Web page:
Whilst the headline figure is the one most traders tend to monitor, it is the numbers within that can provide clues to the direction of the economy further down the track.
View related posts
- Cracks widen within the US economy
- US manufacturing contratcs for a fourth month
- US manufacturing contracts at fastest rate since 2009
You can see the alarm bells ringing in previous posts as we watched more of the sub-indices cross below the 50 threshold (which have been conveniently highlighted in red as a visual aid). Of particular concern a few months ago was watching new orders, production and employment all contract one by one which would likely have a knock-on effect to non-farm data and future growth, if the trend is sustained.
So to see ISM manufacturing not only expand, but at its fastest pace since December 2014 (2.3 points) it certainly provides a reprieve to the bulls and hawks. Additionally I now have to question if we have just witnessed a bottom like 2012, or if we will meander around the 50 level like we have seen other global PMI's do in recent months.
The new orders index, which is often considered as a leading index to the headline PMI, jumped to 58.3 from 51.8 making it the second consecutive month of increased orders. Employment is still a concern for NFP data down the track but we really need to monitor these trends alongside the Services PMI as it accounts for a larger portion of GDP.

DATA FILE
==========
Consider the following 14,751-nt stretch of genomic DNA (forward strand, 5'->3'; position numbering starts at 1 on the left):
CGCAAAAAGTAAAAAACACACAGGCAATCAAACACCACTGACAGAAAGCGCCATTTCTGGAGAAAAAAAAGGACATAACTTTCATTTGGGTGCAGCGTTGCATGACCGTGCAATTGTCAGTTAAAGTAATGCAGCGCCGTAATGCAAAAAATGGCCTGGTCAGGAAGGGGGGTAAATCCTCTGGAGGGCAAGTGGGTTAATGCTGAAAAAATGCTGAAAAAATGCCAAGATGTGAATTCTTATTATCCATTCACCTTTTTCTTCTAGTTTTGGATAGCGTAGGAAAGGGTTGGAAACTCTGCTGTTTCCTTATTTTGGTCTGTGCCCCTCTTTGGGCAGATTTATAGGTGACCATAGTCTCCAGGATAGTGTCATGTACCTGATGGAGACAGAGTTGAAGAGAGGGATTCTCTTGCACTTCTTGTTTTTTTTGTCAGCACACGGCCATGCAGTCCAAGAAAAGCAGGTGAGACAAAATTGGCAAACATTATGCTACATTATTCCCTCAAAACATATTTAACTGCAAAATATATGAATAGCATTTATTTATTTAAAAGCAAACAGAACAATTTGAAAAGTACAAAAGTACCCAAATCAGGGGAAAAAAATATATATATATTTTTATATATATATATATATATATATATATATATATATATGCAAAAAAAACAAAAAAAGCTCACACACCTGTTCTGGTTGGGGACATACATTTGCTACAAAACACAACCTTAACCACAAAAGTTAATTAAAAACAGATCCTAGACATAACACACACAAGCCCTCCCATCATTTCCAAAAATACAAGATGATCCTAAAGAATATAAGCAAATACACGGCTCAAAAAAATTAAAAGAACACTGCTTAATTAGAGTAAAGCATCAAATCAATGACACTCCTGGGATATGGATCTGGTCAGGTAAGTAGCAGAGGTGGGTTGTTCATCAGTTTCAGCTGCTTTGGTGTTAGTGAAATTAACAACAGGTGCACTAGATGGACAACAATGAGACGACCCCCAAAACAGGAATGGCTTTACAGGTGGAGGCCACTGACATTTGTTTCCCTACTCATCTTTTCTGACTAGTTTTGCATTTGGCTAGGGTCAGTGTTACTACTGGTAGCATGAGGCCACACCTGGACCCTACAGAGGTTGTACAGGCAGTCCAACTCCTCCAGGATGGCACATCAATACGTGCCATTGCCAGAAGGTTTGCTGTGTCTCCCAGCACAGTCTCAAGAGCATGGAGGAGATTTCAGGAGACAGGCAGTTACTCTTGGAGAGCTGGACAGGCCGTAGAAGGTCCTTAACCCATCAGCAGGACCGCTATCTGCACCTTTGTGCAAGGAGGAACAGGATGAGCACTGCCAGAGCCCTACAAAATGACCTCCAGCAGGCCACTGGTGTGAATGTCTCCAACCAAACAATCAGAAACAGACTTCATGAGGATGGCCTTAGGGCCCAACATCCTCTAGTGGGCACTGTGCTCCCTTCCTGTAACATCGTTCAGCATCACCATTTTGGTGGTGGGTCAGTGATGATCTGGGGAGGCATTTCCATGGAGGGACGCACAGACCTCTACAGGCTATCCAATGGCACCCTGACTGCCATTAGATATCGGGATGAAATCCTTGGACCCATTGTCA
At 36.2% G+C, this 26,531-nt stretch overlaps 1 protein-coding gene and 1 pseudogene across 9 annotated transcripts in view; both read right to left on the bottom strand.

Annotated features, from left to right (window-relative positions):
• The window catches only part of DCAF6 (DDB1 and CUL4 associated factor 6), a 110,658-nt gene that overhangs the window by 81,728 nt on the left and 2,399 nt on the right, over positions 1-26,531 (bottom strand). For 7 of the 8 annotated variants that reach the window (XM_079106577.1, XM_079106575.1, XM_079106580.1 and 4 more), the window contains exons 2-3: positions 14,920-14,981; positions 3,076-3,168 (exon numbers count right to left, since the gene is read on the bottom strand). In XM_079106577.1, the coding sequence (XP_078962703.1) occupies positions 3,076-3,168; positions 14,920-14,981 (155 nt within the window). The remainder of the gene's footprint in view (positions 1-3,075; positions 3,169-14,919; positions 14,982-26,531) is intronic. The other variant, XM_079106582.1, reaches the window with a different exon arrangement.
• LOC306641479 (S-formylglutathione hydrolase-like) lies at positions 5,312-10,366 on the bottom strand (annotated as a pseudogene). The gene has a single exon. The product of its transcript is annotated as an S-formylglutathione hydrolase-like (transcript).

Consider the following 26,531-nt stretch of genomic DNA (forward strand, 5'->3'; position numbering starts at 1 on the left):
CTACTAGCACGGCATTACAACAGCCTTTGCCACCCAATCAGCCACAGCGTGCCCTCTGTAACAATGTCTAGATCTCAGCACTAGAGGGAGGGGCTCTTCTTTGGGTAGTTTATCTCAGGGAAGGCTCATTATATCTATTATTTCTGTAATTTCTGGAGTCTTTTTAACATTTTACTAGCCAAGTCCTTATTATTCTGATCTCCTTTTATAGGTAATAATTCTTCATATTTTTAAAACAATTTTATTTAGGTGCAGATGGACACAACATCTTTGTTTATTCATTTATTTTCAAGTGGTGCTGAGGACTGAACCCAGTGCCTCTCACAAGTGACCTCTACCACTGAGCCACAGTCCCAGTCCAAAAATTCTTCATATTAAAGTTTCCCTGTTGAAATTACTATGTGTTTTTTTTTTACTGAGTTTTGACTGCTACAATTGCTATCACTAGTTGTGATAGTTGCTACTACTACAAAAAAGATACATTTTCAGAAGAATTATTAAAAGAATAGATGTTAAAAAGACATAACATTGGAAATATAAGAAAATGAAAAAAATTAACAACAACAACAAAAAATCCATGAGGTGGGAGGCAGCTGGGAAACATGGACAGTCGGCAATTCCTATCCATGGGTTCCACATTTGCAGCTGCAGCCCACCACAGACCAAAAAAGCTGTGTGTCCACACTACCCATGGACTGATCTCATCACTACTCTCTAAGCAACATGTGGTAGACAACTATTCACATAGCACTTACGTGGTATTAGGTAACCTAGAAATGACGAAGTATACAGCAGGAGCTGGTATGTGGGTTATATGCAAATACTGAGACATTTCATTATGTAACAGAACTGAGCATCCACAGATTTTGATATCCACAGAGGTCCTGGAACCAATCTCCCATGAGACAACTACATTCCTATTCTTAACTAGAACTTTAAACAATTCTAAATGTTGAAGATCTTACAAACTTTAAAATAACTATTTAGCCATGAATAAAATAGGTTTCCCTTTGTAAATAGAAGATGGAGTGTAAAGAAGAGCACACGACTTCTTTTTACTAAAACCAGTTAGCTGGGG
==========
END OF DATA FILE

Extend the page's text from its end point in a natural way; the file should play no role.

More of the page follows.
All eyes are now on Services data tomorrow where we see both ISM and Markit PMI reads are released. We will then compare them to the manufacturing data set to help access the business cycle. If we can agree the last trough was in 2009 then we are 7 years into the latest one, and within the lower limits of a matured business cycle. This in turn points to a mild rebound before the doom mongers (occasionally myself included) will be back at the table.
The Chicago is a broader reading which covers manufacturing and services but of course only accounts for Chicago. It is a more volatile number than the broader ISD read of the US, but is of interest to follow as it does have a correlation with ISM manufacturing and is released a couple of days prior. The Chicago PMI bounced strongly last Wednesday and ISM manufacturing followed suit. Due to the extra volatility it is almost as if the broad ISM read is a moving average of the Chicago counterpart, but is still worth monitoring regardless and could be seen as the ADP ns NFP employment data sets.
ISM Manufacturing: Digging through the data
US manufacturing broke a 5-month streak to expand for the first time in 6 months on Friday.